Globally, governments have set ambitious targets for universal access to safe drinking water and improved sanitation by 2030. Yet, most water utilities struggle from under-investment resulting in poor service quality. This leads to a vicious cycle of persistently low-cost recovery and weak creditworthiness even as population and economic growth increase demand. To address these challenges, utility managers need to focus on customers, cost recovery, performance efficiency, and financial viability. A shift to business thinking can be a catalyst to achieve these goals, and a simple tool like a business plan is a good first step.
At a Business Plan Dissemination workshop held in Nepal earlier this year, USAID, through the Water, Sanitation and Hygiene Finance (WASH-FIN) project, partnered with the Ministry of Water Supply to disseminate the experience of a Nepalese water utility in preparing its business plan. Participants from Kenya and the Philippines also contributed and highlighted their experiences implementing national WASH business plan guidelines.
The Nepal Experience
In Nepal, USAID WASH-FIN is supporting the government to develop and test models for viable local/municipal WASH services in a new decentralized federal structure. The Surkhet Valley Water Supply Users’ Organization (SVWSUO) is representative of the challenges utilities are facing in Nepal and globally—a rapidly growing population, aging infrastructure, and increasing water scarcity. WASH-FIN supported SVWSUO in developing its five-year business plan to address these challenges.
The process began with a rigorous financial and operational review to serve as a baseline. WASH-FIN facilitated the implementation of the AWWA’s Effective Utility Management approach to help SVWSUO identify six priority capital investment projects. The capital plan leveraged SVWSUO’s growing revenue with blended finance from the Town Development Fund, mixing loans and grants to implement the projects. Customer outreach and a tariff review uncovered inefficiencies, which were quickly corrected, thus improving cost recovery and opening up additional capacity for repayable finance. To implement the plan, the utility board and management received capacity building in governance and asset management.
The result of the eight-month long process is more than a business plan—it is an improved model of service provision for Nepal that is oriented toward cost recovery, efficiency, professional management, good governance, and sustainability. The SVWSUO experience will be of value as the Government of Nepal embarks on a program to institutionalize business plans for more than 40,000 water schemes and 750 municipalities providing WASH services in Nepal. The government also presented its draft national water utility business plan guidelines at the workshop.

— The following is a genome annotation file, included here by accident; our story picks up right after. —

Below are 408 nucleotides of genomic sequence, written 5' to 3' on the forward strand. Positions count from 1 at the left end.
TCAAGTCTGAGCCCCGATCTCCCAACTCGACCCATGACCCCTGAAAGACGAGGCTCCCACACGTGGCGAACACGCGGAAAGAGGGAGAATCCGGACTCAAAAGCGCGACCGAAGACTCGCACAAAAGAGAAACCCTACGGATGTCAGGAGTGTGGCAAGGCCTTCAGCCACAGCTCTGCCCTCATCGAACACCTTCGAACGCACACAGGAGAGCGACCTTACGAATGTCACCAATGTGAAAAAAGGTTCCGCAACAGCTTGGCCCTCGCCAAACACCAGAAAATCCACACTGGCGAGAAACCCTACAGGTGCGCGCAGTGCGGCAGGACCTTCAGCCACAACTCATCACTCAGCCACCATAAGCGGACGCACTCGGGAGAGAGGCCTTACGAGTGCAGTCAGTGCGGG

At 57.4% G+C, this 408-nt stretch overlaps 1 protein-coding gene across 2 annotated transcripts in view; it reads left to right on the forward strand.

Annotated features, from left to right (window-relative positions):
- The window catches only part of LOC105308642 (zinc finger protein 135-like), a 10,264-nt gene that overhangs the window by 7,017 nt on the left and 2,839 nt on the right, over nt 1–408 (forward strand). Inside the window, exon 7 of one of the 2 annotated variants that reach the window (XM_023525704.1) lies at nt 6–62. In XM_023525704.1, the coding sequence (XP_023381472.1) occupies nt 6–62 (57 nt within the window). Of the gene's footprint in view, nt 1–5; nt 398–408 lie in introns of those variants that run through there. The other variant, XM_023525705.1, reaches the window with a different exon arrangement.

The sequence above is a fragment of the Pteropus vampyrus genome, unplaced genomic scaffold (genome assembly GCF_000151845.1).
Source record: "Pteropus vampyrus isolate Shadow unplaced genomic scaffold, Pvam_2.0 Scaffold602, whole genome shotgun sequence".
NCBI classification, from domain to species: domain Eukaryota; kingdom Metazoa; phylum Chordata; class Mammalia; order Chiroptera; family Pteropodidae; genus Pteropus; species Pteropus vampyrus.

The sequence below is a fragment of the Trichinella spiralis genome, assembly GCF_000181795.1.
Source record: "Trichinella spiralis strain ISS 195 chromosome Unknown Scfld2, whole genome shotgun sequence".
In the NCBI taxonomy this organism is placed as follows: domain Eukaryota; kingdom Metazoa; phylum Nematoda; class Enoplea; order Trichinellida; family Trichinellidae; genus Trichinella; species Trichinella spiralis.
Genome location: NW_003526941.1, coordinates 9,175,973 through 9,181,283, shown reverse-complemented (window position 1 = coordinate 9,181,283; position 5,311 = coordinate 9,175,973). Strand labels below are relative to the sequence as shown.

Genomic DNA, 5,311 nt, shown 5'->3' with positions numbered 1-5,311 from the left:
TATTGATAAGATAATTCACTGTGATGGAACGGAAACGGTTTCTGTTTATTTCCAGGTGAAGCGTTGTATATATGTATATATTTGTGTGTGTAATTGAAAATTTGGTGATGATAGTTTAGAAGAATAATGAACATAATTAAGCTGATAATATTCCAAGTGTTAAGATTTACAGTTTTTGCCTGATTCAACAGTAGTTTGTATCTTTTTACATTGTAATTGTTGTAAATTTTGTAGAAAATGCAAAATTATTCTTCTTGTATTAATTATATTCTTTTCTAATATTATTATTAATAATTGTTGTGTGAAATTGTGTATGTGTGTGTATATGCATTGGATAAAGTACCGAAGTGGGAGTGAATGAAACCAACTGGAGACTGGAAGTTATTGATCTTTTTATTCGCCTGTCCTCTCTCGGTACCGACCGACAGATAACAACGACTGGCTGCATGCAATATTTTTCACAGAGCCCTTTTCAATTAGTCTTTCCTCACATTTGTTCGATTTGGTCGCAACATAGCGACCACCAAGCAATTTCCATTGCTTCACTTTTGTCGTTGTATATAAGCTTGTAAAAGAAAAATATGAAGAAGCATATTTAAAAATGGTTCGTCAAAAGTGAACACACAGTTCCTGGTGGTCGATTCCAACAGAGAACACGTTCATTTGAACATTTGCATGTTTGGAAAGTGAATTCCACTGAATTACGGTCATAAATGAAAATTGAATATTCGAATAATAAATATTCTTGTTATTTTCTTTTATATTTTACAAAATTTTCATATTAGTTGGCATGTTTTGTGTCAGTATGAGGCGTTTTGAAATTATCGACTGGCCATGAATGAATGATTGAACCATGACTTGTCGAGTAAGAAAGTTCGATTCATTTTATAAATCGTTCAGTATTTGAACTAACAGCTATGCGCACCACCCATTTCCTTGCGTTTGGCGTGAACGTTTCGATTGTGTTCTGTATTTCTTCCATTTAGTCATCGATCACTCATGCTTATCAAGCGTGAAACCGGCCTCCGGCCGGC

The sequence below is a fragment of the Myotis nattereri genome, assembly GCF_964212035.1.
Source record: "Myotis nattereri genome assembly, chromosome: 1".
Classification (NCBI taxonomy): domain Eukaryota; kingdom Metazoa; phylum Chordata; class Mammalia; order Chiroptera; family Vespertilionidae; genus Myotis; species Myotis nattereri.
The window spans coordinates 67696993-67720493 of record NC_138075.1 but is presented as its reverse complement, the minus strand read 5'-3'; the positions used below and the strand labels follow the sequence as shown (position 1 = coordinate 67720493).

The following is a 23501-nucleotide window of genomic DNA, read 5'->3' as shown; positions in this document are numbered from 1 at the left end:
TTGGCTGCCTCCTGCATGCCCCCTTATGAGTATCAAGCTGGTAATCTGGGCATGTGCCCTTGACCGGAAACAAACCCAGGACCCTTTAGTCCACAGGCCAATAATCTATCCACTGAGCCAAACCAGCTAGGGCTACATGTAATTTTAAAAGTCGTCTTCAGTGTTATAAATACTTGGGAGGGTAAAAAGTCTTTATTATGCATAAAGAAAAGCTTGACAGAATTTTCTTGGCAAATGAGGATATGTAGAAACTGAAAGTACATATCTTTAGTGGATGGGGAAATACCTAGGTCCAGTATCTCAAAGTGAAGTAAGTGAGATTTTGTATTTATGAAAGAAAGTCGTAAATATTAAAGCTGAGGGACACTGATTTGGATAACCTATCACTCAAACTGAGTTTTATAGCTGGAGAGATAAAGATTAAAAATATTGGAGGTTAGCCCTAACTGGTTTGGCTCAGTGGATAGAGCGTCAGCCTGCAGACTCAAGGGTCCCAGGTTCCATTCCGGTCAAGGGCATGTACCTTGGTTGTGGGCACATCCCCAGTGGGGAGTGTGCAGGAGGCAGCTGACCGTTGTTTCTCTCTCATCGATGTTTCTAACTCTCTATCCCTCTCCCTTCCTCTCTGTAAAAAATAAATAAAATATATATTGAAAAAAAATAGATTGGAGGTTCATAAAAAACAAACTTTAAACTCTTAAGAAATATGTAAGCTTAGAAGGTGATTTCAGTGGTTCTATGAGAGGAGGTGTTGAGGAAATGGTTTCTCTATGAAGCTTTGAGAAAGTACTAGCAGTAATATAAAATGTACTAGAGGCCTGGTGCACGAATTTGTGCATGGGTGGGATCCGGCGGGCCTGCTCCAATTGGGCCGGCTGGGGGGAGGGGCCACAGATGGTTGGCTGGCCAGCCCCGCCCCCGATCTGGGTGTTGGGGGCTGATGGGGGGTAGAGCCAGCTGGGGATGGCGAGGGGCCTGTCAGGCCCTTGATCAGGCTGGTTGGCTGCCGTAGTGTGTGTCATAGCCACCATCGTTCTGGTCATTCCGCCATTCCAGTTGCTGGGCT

The Kenya Experience
In Kenya, an independent regulator, WASREB, oversees licensing, performance monitoring, and tariff setting for county-owned corporatized water service providers (WSPs), while the Water Sector Trust Fund supports increasing services to the poor. Despite the World Bank’s support of an earlier effort to develop business plan guidelines for WSPs, the adoption was slow, in part due to confusion about why they were needed. WASREB worked with WASH-FIN Kenya to update the guidelines as part of a more comprehensive approach to institutionalize business plans. The updated business planning guidelines focus on improving the process, increasing credibility of providers with financiers, and improved performance. WASH-FIN supported the launch and rollout to providers.
The Philippines Experience
Like Nepal and Kenya, subnational providers also play an important role in service delivery in the Philippines. In 2005, the USAID Philippines Water Revolving Fund (PWRF) supported development and implementation of comprehensive Business Plan guidelines for Local Government Unit providers. With generally good uptake, the PWRF mobilized more than US $200 million in commercial finance by 2013. The municipal-run utilities that were not targeted for business plans have been the worst performing. Having had limited success in encouraging municipal-run utilities to adopt business plans in the past, under the Unified Financing Framework program, the government is doubling down on incentives for municipalities—business plans will be required to be eligible for capital grants, and to conform to the tariff-setting methodology.
Replicability in Other Countries
In addition to Nepal and Kenya, WASH-FIN is working on business plans for water operators in Cambodia and sanitation service providers in Senegal; in each instance the activity has helped operators overcome barriers to access new sources of local finance. In general, countries that work hard to strengthen water sector governance, build professional water institutions, and mobilize new sources of finance see the most progress. Business plans are a proven and effective means to support these objectives and facilitate a country’s progress on the path to self-reliance in water service delivery.
By Stephen Sena and Farah Siddique, USAID WASH-FIN